IFRC


Setting a path for development in South Sudan

Published: 7 July 2011 16:20 CET

By Faye Callaghan in South Sudan

In Sumba Lorie, about 40km outside the South Sudan capital Juba, around 45 community members are having an animated discussion. “We have come this far, we must now find a solution,” said one. “The youth must be involved, they have sharp minds,” added another. “Don’t forget the women, we are the ones that use the centre most,” chirped up an elderly lady.

They are discussing how to address the problem of not having any medical staff in their community of 5,000. “We built this clinic ourselves,” said Marcero, chief of the village. “We sold sand from the river banks and all the money was saved so we could build this beautiful clinic,” he explains, proudly gesturing at what is certainly the biggest and most modern structure in the village. The problem now is that there is no-one to work in and no drugs to dispense.

Local volunteers are working with communities to help them find solutions to problems such as this. “There are no medical staff to help women having babies in this community, so many have them at home and it’s too far to get help if things go wrong,” explained Martin Wani, a Red Crescent volunteer who lives in the community. “This VCA process gets them together, gets them talking and then they come up with their own solutions,” he added. “For example, they have just agreed that someone in the community should be identified to be trained as a midwife and they will approach an NGO to help that woman get trained so she can be the one ensuring our women and children are safe and healthy.”

A VCA is a vulnerability and capacity assessment, a way of encouraging communities to identify the issues holding back their development, and also to find the solutions. When South Sudan becomes independent on 9 July, it will be one of the poorest countries in Africa, with a host of development needs. “We have trained volunteers from all branches to run VCAs and over the next couple of months they will start to work with the communities to develop their plans,” said Lena Leipe, an organisational development delegate for the IFRC in South Sudan. “We find this approach successful as it puts the communities themselves in charge of their own development. They set out what are the biggest issues for their village and they come up with the solutions. Of course their local Red Cross Red Crescent branch is there to monitor their progress and help them where they can.”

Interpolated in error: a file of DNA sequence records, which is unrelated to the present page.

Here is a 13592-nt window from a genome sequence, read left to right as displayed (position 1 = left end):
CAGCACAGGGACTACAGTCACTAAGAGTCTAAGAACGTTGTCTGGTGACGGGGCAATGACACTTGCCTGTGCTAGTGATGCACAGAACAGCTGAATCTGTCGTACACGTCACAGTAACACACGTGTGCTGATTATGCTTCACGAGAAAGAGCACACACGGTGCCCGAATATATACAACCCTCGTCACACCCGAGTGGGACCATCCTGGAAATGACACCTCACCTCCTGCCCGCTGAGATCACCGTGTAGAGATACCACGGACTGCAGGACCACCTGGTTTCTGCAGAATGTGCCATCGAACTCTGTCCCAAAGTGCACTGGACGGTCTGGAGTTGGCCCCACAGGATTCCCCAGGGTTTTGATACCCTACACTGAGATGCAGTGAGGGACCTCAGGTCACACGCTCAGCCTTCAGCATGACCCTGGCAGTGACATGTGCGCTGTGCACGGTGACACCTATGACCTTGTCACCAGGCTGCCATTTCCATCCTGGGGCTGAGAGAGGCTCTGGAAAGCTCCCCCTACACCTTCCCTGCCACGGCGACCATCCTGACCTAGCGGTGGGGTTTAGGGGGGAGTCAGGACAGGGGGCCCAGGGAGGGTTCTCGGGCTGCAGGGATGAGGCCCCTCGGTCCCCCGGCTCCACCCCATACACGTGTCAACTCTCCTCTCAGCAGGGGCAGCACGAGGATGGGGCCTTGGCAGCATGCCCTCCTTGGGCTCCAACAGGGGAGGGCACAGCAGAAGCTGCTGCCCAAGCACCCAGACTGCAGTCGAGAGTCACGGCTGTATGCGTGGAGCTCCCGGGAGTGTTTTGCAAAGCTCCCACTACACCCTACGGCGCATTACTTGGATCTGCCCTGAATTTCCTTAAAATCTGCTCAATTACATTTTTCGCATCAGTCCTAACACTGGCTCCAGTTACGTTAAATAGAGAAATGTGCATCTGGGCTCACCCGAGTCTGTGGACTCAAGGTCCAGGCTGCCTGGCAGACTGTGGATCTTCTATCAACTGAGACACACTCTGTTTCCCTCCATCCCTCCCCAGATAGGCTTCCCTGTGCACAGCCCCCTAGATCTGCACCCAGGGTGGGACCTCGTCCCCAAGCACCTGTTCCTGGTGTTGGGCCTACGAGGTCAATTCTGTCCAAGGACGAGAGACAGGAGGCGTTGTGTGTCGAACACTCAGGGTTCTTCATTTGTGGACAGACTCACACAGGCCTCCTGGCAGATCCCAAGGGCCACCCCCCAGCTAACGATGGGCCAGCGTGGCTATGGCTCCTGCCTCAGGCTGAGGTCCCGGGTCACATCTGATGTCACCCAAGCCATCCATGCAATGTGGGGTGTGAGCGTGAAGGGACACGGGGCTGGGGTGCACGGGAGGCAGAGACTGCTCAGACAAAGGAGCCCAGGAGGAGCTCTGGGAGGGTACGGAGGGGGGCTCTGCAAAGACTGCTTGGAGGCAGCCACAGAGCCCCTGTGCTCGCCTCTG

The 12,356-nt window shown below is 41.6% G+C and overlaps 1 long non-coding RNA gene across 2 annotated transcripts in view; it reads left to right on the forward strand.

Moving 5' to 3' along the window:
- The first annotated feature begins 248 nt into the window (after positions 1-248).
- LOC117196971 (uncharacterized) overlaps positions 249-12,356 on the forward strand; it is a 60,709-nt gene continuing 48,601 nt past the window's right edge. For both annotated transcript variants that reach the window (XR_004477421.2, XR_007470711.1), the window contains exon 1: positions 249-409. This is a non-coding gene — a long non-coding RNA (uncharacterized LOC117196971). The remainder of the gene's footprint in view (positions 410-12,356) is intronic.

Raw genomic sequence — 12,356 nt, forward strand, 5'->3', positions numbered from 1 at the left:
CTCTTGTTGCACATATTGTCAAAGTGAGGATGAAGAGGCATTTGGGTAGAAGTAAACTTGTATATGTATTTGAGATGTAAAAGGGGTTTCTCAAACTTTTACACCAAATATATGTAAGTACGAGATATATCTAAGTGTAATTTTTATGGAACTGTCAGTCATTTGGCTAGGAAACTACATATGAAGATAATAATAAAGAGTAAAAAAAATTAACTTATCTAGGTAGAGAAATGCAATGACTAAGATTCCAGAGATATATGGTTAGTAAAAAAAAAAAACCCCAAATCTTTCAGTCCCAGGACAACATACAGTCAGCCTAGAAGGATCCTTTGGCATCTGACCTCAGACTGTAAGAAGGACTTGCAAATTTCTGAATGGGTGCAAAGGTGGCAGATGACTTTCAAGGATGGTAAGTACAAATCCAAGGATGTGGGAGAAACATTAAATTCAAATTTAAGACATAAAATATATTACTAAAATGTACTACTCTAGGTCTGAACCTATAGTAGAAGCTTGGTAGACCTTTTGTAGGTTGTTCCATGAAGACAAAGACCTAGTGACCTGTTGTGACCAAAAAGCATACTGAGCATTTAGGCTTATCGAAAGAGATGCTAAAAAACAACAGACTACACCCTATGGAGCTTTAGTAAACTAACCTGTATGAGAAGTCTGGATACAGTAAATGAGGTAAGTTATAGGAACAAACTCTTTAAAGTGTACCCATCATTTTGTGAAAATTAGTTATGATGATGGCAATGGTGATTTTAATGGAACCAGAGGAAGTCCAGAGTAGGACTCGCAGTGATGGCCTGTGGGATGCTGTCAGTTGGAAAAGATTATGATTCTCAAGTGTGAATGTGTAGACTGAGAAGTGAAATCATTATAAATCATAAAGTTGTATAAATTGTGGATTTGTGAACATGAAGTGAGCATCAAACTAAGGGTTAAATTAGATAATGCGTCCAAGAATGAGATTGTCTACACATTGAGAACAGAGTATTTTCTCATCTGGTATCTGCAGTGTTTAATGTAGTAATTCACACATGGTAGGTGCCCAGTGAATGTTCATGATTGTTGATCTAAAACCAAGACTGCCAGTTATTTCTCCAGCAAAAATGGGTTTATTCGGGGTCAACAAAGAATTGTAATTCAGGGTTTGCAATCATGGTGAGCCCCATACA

In Sumba Lorie, the community has identified another issue – one common to many villages in South Sudan: a lack of safe drinking water. The village has water pumps but most are broken. “We don’t have the spare parts, we can’t fix them,” comes the dejected reply from one person. But when prompted by the Red Crescent volunteers, they admit that a few villagers know how to fix the pumps, if only they had the money to buy spare parts. “So we should share the cost. Let’s all put in a few pounds and we can all benefit from the clean water,” tentatively suggests a member of the group. The response is positive; all agree that would be the best solution. With their local Red Crescent volunteer encouraging them to keep focused on their plan and see through what they agreed today, the village of Sumba Lorie should have healthy mothers and babies and clean drinking water before long.


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